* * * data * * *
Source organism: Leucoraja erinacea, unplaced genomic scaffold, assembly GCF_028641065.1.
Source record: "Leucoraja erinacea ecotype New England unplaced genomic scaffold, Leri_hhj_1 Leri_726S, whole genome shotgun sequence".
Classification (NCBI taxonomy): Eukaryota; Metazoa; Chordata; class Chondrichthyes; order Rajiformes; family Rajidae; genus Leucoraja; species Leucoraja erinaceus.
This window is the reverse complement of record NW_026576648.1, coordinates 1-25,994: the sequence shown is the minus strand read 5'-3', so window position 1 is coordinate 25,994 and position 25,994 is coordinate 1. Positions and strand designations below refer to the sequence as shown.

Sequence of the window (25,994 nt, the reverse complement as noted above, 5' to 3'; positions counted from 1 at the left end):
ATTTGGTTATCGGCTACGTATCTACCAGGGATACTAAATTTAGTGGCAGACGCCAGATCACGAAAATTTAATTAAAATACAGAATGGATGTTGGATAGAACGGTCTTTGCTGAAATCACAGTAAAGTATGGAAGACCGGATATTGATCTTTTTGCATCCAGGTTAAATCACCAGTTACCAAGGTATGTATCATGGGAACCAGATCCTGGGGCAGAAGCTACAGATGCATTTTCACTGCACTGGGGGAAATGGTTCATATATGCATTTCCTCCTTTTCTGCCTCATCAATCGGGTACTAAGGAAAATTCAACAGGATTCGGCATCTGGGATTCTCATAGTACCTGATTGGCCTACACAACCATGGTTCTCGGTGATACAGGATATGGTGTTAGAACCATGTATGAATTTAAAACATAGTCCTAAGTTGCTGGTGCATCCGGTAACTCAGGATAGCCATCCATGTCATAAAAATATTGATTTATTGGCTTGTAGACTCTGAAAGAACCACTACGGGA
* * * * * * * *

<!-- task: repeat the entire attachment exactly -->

Source organism: Leucoraja erinacea, unplaced genomic scaffold, assembly GCF_028641065.1.
Source record: "Leucoraja erinacea ecotype New England unplaced genomic scaffold, Leri_hhj_1 Leri_726S, whole genome shotgun sequence".
Classification (NCBI taxonomy): Eukaryota; Metazoa; Chordata; class Chondrichthyes; order Rajiformes; family Rajidae; genus Leucoraja; species Leucoraja erinaceus.
This window is the reverse complement of record NW_026576648.1, coordinates 1-25,994: the sequence shown is the minus strand read 5'-3', so window position 1 is coordinate 25,994 and position 25,994 is coordinate 1. Positions and strand designations below refer to the sequence as shown.

Sequence of the window (25,994 nt, the reverse complement as noted above, 5' to 3'; positions counted from 1 at the left end):
ATTTGGTTATCGGCTACGTATCTACCAGGGATACTAAATTTAGTGGCAGACGCCAGATCACGAAAATTTAATTAAAATACAGAATGGATGTTGGATAGAACGGTCTTTGCTGAAATCACAGTAAAGTATGGAAGACCGGATATTGATCTTTTTGCATCCAGGTTAAATCACCAGTTACCAAGGTATGTATCATGGGAACCAGATCCTGGGGCAGAAGCTACAGATGCATTTTCACTGCACTGGGGGAAATGGTTCATATATGCATTTCCTCCTTTTCTGCCTCATCAATCGGGTACTAAGGAAAATTCAACAGGATTCGGCATCTGGGATTCTCATAGTACCTGATTGGCCTACACAACCATGGTTCTCGGTGATACAGGATATGGTGTTAGAACCATGTATGAATTTAAAACATAGTCCTAAGTTGCTGGTGCATCCGGTAACTCAGGATAGCCATCCATGTCATAAAAATATTGATTTATTGGCTTGTAGACTCTGAAAGAACCACTACGGGA